I've just ran head first into temper tantrum land. Recently we battled to leave the house. She was unimpressed with her outfit, and by unimpressed I mean raging on the floor screaming for her pink pants which was confusing because she had her pink pants on. But they were the wrong pink pants. I have peace on my mind, but it was justice I was thinking about in that moment.
What does the Lord require of you but to do justly, to love mercy and to walk humbly with your God. Micah 6:8
I lean toward 'fairness' in umpiring sibling/cousin/playmate debates. I'm more comfortable with justice then mercy. I tout turns like they're the answer to household woes. I noticed lately that this isn't every mothers go-to strategy. I know a mom who is raising the 3 most exceptionally kind children I've ever met. Recently, on a joint family outing, I noted that when it came to bickering about music or the how to best share the sole water bottle in the vehicle - she promoted peace. While I was busy devising a fair dispute settling strategy she'd already dealt with it by asking one to give in to the other. How does she make this decision? I couldn't quite figure it out.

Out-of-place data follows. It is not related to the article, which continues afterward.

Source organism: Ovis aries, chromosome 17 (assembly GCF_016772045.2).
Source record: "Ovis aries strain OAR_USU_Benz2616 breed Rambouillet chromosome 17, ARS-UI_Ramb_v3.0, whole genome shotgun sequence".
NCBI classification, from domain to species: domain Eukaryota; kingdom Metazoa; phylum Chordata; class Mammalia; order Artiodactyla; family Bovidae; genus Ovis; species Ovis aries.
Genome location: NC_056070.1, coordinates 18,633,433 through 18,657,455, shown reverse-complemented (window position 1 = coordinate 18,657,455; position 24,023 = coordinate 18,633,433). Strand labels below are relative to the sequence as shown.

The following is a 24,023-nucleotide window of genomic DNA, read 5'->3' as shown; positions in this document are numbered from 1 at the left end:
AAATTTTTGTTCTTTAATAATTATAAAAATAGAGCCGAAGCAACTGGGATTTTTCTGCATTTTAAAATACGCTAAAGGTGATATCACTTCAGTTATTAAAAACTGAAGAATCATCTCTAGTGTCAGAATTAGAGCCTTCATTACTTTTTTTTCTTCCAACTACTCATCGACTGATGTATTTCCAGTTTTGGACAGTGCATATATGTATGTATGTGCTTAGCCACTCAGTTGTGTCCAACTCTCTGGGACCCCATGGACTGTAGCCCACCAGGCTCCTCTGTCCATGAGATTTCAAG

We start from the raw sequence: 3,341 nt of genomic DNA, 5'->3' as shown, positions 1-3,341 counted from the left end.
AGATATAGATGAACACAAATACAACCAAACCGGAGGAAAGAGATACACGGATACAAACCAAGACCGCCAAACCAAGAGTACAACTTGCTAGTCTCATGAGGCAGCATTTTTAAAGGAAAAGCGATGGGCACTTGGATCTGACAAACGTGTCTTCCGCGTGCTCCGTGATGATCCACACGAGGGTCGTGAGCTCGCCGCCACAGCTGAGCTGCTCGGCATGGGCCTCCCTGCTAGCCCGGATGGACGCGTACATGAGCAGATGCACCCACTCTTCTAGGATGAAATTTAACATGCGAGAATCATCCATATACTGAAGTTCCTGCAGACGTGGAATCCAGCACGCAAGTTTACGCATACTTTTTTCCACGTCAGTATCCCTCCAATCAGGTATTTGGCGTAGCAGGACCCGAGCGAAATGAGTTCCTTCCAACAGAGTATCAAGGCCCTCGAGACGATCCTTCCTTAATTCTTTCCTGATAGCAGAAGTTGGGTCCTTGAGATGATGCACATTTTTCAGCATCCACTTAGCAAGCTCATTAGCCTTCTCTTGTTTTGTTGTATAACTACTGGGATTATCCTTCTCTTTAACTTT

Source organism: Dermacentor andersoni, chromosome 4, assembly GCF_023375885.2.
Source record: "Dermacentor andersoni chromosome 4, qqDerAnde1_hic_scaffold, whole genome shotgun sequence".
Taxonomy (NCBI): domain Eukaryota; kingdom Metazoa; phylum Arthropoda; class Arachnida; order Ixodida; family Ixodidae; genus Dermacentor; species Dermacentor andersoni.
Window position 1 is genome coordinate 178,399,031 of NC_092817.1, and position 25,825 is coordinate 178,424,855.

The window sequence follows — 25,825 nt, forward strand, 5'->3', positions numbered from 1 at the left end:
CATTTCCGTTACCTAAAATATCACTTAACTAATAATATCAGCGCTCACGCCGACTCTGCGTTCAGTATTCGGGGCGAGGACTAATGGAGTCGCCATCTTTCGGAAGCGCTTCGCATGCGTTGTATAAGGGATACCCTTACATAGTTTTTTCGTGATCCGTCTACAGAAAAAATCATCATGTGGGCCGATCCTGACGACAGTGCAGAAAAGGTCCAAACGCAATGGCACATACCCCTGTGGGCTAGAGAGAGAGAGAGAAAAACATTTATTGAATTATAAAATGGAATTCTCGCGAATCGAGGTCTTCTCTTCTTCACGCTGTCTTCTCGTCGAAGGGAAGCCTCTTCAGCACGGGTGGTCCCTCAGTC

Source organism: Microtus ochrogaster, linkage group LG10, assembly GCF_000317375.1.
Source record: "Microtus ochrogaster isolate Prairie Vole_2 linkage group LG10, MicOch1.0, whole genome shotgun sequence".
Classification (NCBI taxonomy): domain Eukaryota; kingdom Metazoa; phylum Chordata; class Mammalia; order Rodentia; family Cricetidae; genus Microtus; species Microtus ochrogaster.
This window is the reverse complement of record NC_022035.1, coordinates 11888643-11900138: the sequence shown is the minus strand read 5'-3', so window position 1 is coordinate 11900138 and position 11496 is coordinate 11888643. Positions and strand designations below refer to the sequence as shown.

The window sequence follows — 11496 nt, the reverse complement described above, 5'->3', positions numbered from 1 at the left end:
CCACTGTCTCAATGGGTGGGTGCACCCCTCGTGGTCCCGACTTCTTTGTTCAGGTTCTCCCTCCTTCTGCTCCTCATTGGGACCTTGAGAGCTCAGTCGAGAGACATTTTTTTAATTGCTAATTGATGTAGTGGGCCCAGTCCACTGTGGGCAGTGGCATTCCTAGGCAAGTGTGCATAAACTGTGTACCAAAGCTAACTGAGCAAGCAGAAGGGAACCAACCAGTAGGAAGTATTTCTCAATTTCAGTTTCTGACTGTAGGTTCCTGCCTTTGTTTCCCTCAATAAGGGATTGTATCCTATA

She is gentle, and they obey her. She has taught them to keep the peace. That sometimes it's okay to give in, fair or not, for the sake of another. In the process she's teaching her children to love, to put another ahead of themselves, to sacrifice what won't really hurt that much. She's a good mom. I could do with adding her peace-making tool to my kit.
After sitting on the question for awhile, how does she decide?, I think I've figured it out. She decides based on who seems to care more. Whoever cares most, wins.
I gravitate toward the justice side, but I've felt God moving me in the direction of gentleness. This means being slower to speak. Choosing my words carefully (difficult for an extrovert), and taking opportunities to sacrifice when it doesn't really matter. Teaching her to stand up for justice will come more naturally to me. Today, I commit to promote peace in our home. To teach a way of sacrifice when the sacrifice means more to someone else.